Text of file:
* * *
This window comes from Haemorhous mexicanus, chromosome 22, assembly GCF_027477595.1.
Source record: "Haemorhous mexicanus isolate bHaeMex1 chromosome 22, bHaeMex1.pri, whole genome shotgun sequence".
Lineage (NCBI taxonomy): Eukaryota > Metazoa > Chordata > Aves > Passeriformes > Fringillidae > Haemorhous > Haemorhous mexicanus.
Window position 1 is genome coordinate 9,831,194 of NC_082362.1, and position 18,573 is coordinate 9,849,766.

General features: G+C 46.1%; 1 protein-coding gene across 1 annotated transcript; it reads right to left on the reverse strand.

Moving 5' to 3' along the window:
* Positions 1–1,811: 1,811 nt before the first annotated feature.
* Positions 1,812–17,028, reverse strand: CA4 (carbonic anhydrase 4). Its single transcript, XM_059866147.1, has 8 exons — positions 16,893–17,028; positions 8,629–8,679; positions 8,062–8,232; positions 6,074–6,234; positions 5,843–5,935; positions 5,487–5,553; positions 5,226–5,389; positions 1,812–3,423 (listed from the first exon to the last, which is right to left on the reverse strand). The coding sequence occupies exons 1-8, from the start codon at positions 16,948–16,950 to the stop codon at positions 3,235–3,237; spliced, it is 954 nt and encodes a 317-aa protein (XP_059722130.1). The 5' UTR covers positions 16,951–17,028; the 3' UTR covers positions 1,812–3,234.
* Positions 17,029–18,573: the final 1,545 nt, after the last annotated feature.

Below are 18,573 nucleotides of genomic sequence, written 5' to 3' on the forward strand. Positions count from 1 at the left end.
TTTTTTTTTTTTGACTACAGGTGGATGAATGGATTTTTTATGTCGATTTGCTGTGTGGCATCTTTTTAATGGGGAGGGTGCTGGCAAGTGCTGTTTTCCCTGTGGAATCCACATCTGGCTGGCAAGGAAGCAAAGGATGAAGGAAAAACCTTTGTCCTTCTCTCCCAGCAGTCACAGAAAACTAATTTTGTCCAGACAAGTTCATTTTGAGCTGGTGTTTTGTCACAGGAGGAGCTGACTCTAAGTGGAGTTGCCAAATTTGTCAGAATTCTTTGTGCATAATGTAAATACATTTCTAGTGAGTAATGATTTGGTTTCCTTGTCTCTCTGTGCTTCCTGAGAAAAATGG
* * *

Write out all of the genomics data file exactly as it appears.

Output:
This window comes from Haemorhous mexicanus, chromosome 22, assembly GCF_027477595.1.
Source record: "Haemorhous mexicanus isolate bHaeMex1 chromosome 22, bHaeMex1.pri, whole genome shotgun sequence".
Lineage (NCBI taxonomy): Eukaryota > Metazoa > Chordata > Aves > Passeriformes > Fringillidae > Haemorhous > Haemorhous mexicanus.
Window position 1 is genome coordinate 9,831,194 of NC_082362.1, and position 18,573 is coordinate 9,849,766.

General features: G+C 46.1%; 1 protein-coding gene across 1 annotated transcript; it reads right to left on the reverse strand.

Moving 5' to 3' along the window:
* Positions 1–1,811: 1,811 nt before the first annotated feature.
* Positions 1,812–17,028, reverse strand: CA4 (carbonic anhydrase 4). Its single transcript, XM_059866147.1, has 8 exons — positions 16,893–17,028; positions 8,629–8,679; positions 8,062–8,232; positions 6,074–6,234; positions 5,843–5,935; positions 5,487–5,553; positions 5,226–5,389; positions 1,812–3,423 (listed from the first exon to the last, which is right to left on the reverse strand). The coding sequence occupies exons 1-8, from the start codon at positions 16,948–16,950 to the stop codon at positions 3,235–3,237; spliced, it is 954 nt and encodes a 317-aa protein (XP_059722130.1). The 5' UTR covers positions 16,951–17,028; the 3' UTR covers positions 1,812–3,234.
* Positions 17,029–18,573: the final 1,545 nt, after the last annotated feature.

Below are 18,573 nucleotides of genomic sequence, written 5' to 3' on the forward strand. Positions count from 1 at the left end.
TTTTTTTTTTTTGACTACAGGTGGATGAATGGATTTTTTATGTCGATTTGCTGTGTGGCATCTTTTTAATGGGGAGGGTGCTGGCAAGTGCTGTTTTCCCTGTGGAATCCACATCTGGCTGGCAAGGAAGCAAAGGATGAAGGAAAAACCTTTGTCCTTCTCTCCCAGCAGTCACAGAAAACTAATTTTGTCCAGACAAGTTCATTTTGAGCTGGTGTTTTGTCACAGGAGGAGCTGACTCTAAGTGGAGTTGCCAAATTTGTCAGAATTCTTTGTGCATAATGTAAATACATTTCTAGTGAGTAATGATTTGGTTTCCTTGTCTCTCTGTGCTTCCTGAGAAAAATGG